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The 10 best TV detectives

Benjie Goodhart / 04 June 2021

There's no shortage of super sleuths on TV, and they make for some of the most popular TV series in the world. We round up some of the best TV detectives.

Hercule Poirot, Miss Marple and Sherlock Holmes

You may have noticed that television has something of a fixation with crime. Indeed, an alien visiting from another planet and watching TV could be forgiven for assuming that all we do, as a species, is cook, remodel our homes, and murder each other.

But the truth is, crime makes for good telly. And a good crime drama needs a hero. A good guy who makes everything right, punishes the wrong-doers, and makes our streets safe again, preferably with a twinkle in their eye and a wisecrack on their lips.

Here, then, are the ten best TV police officers/detectives/sleuths, as voted for by, um, me. You’ll notice that some are in pairs, rather than on their own. This should be put down to an inability to choose one partner over the other, and not taken as an indication that the author cannot actually count.

10. Starsky and Hutch

Back in the late 1970s, you were either team Kojak or team Starsky and Hutch. For me, it was always the latter. Somehow, a cherry red Gran Torino with a white vector stripe was a cooler prop than a lollipop. Starsky (Paul Michael Glaser) and Hutch (David Soul) had it all – the car, the chunky knitwear, the leather coats, the bromance, and the guns – which they weren’t afraid to use. They also had Huggy Bear – their jive-talking snitch and petty criminal, who was one of the great TV creations of the age. Sorry, Kojak, but Starsky and Hutch were just that bit cooler. We love ya, baby, we just loved them more.

9. Carter and Regan – The Sweeney

Before there was Starsky and Hutch, there was Carter and Regan. Instead of a Gran Torino with a cool stripe, they drove a clapped out brown Ford. They spent a lot of their time drinking and smoking, and had personal lives that were about as much of a wreck as their car. They didn’t wear chunky sweaters and leather coats, they wore crumpled suits that looked like they’d slept in them. Because they probably had. In their car. But Jack Regan (John Thaw) and George Carter (Dennis Waterman) got the job done. And if that meant bending a few rules, and breaking a few bones, well, so be it. The streets were a safer place thanks t these two. Unless you were a criminal, of course.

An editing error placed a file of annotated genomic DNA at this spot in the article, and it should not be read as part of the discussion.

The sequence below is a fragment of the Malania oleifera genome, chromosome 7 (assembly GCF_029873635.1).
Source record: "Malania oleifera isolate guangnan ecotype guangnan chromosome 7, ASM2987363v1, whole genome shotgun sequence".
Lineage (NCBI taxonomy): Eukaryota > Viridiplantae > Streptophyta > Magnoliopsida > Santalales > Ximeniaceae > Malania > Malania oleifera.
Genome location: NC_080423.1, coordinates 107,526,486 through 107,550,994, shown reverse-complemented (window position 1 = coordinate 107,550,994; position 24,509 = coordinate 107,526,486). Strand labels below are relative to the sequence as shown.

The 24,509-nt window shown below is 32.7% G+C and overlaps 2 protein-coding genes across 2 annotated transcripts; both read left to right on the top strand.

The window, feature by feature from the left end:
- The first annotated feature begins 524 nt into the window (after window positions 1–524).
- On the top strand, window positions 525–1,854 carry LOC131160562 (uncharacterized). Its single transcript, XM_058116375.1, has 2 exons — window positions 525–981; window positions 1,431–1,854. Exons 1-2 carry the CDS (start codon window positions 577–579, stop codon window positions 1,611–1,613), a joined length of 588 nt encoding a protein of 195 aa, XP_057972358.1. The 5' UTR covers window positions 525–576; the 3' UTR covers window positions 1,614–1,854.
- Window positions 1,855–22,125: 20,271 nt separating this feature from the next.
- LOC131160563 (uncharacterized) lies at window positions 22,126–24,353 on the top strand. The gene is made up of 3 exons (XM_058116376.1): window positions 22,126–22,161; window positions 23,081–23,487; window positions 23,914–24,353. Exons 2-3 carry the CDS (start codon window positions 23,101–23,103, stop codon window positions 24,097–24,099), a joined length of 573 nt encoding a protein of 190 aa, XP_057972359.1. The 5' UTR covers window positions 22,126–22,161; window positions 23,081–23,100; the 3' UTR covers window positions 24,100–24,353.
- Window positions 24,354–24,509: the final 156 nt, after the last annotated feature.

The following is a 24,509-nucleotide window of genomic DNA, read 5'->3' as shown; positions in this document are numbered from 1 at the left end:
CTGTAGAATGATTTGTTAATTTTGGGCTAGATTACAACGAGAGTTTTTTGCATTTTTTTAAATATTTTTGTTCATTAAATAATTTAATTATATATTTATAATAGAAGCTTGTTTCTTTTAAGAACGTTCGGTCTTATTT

8. Miss Marple

There may be more polar opposites in the world of TV sleuthing than The Sweeney’s duo and the sweet old lady from St Mary Mead, but I can’t think of any right now. Miss Marple would no more slide across a car bonnet and punch someone than Jack Regan would enjoy a cream tea and a good knitting pattern. But Agatha Christie’s marvellous creation – brilliantly realised by Joan Hickson from 1984-92 – was much more than an old dear in a floral frock and Sunday hat. Beneath her intentionally doddery exterior lurked a bear trap mind and a forensic eye for detail. Which was just as well, as picturesque St Mary Mead proved to be more dangerous than 1990s Medellin.

7. Tom Barnaby, Midsomer Murders

Speaking of dangerous places to live, Midsomer, the fictional English county where Chief Inspector Barnaby (Neil Dudgeon) plied his trade, was seemingly home to more murderers than it was post boxes. Or dogs. Or trees. Basically, there were a lot of murders there. But what was refreshing about Barnaby, in the midst of all of this blood and gore, was his relentless good cheer. In a genre where most of the protagonists are ruddy miserable, Barnaby had a happy marriage, a loving family, and a smile on his face. He also always got his man – across 81 feature-length episodes, before he handed over his role, somewhat weirdly, to his cousin John Barnaby. I’m not sure that’s how policing really works…

6. Saga Norn, The Bridge

This Scandi-noir drama is a classic of its genre, not least because of the relationship between the two cops, Martin Rohde (Kim Bodnia) and Saga Norn (Sofia Helin). But while Rohde is your archetypal cop with a messed up domestic life, Norn is brilliantly, deliciously different. Although we are never formally told what makes her so different, it is fair to say she displays some distinctly autistic traits. Helin’s performance is funny, but never a shallow parody, and Norn is portrayed as anything but a pity figure. Indeed, she is brave, hugely intelligent, committed and logical. Just don’t ask her to laugh at your jokes.